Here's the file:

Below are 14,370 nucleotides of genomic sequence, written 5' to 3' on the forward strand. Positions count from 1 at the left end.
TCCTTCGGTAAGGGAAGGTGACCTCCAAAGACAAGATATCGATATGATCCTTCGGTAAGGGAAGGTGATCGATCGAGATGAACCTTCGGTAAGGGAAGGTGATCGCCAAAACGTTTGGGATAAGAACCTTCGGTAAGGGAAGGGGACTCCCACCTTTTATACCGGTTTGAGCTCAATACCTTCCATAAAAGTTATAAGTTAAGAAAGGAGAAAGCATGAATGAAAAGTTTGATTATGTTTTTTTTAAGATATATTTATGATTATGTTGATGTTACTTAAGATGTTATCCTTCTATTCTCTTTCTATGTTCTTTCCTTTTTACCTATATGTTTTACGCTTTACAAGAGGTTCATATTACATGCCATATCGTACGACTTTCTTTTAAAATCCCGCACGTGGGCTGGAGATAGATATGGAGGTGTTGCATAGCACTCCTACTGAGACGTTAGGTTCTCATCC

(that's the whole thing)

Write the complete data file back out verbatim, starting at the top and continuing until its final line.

Below are 14,370 nucleotides of genomic sequence, written 5' to 3' on the forward strand. Positions count from 1 at the left end.
TCCTTCGGTAAGGGAAGGTGACCTCCAAAGACAAGATATCGATATGATCCTTCGGTAAGGGAAGGTGATCGATCGAGATGAACCTTCGGTAAGGGAAGGTGATCGCCAAAACGTTTGGGATAAGAACCTTCGGTAAGGGAAGGGGACTCCCACCTTTTATACCGGTTTGAGCTCAATACCTTCCATAAAAGTTATAAGTTAAGAAAGGAGAAAGCATGAATGAAAAGTTTGATTATGTTTTTTTTAAGATATATTTATGATTATGTTGATGTTACTTAAGATGTTATCCTTCTATTCTCTTTCTATGTTCTTTCCTTTTTACCTATATGTTTTACGCTTTACAAGAGGTTCATATTACATGCCATATCGTACGACTTTCTTTTAAAATCCCGCACGTGGGCTGGAGATAGATATGGAGGTGTTGCATAGCACTCCTACTGAGACGTTAGGTTCTCATCC